Views of mums about involving children in DV-related research

Research output: Other contribution to conferenceAbstract


Mothers with experiences of domestic violence had prevailing fears about children’s participation in domestic violence research. While they understood the benefits for service provision, they were fearful about the consequences, particularly if the perpetrator of the violence found out about the research. Mothers were fearful that children’s research participation could have implications for legal proceedings, and lead to the involvement of child protection and mental health services in their lives. Secrets about the real domestic violence might be revealed and children could be re-traumatised. Domestic violence research with children must ensure the highest level of safeguarding before mothers would consider consenting to children’s research participation.
Original languageEnglish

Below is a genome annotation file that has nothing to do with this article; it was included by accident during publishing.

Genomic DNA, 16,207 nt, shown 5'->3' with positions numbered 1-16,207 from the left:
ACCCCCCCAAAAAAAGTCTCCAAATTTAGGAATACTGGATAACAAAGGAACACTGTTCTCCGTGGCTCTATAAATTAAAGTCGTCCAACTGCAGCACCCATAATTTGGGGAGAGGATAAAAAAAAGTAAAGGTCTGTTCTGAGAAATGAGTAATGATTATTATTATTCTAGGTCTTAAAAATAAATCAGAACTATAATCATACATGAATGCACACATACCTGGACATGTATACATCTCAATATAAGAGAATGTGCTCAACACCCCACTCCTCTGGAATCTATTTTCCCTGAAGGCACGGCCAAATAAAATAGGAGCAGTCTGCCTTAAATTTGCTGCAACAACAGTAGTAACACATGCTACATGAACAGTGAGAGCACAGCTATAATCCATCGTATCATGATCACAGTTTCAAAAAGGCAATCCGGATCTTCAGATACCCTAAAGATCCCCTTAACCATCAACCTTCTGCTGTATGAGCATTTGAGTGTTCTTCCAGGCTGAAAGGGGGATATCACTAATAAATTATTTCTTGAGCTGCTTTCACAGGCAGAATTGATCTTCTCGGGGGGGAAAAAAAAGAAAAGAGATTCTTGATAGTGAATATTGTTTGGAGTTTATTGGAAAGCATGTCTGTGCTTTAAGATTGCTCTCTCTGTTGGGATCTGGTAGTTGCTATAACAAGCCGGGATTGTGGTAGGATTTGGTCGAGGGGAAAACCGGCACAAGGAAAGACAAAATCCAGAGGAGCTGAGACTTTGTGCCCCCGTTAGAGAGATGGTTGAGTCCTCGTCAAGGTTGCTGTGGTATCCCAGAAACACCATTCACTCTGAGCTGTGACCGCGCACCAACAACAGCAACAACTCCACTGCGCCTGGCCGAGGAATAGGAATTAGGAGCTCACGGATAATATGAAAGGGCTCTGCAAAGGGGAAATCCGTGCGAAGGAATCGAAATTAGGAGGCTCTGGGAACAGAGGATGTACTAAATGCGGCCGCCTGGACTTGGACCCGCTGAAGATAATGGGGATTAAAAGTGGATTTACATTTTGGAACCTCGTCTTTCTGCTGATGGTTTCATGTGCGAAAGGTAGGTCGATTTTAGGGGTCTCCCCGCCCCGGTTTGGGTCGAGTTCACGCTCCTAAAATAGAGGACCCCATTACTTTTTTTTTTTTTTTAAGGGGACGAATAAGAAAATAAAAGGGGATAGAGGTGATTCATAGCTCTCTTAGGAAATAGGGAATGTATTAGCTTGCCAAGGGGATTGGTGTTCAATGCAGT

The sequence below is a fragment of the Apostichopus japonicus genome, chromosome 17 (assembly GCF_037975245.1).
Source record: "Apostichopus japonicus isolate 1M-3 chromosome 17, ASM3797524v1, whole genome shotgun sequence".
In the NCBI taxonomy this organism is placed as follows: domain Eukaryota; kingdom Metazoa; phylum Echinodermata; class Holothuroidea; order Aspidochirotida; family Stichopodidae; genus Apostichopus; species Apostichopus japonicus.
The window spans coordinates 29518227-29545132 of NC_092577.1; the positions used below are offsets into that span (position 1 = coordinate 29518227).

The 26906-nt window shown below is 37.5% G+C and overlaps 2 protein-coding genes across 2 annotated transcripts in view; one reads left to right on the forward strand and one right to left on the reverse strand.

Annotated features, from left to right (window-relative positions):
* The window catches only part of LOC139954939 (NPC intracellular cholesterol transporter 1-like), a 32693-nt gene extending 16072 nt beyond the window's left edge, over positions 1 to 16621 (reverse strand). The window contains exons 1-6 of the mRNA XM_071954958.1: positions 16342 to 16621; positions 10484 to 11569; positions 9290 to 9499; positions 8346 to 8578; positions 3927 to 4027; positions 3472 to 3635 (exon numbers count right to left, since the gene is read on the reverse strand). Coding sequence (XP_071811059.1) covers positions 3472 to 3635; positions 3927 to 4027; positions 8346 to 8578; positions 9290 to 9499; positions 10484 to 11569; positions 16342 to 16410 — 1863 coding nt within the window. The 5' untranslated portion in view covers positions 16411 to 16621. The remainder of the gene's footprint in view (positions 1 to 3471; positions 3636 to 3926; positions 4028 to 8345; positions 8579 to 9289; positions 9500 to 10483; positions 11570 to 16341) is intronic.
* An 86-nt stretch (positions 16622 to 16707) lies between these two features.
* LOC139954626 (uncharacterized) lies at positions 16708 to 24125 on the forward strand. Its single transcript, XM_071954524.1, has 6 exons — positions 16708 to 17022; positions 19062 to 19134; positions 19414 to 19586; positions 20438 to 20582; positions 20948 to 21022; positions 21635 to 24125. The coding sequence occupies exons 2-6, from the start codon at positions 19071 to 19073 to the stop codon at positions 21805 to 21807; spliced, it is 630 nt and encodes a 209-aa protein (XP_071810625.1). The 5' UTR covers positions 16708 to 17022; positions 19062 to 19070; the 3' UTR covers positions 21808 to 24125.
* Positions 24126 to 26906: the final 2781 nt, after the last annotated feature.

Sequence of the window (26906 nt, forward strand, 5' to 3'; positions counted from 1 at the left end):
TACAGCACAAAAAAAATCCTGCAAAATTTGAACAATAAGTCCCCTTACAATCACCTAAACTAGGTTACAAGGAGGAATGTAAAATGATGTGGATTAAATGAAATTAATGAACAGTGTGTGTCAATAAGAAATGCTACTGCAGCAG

Number of pages1
Publication statusPublished - 31 Oct 2022
EventAIC 2022 - Hyatt Hotel, Canberra, Australia
Duration: 31 Oct 202202 Nov 2022 (Program)


ConferenceAIC 2022
OtherThe Australian Institute of Criminology is proud to present AIC 2022, being held on Ngunnawal Country at the Hyatt Hotel Canberra from 31 October - 2 November. AIC 2022 will bring together policy-makers, practitioners and academics working in the crime and justice sector to discuss contemporary issues affecting Australia.

Our dynamic conference program covers policy-relevant topics that include Indigenous justice, violent extremism, online sexual exploitation of children, domestic and family violence, sexual violence, cybercrime, organised crime, homicide and economic crime.

Tickets to AIC 2022 include attendance at the 2022 Australian Crime and Violence Prevention Awards.

We will be live streaming the session 1 stream from the plenary room and the Indigenous Justice Forum (the session 2 and session 3 streams from conference rooms 2 and 3 will not be live streamed)
Internet address


Dive into the research topics of 'Views of mums about involving children in DV-related research'. Together they form a unique fingerprint.

Cite this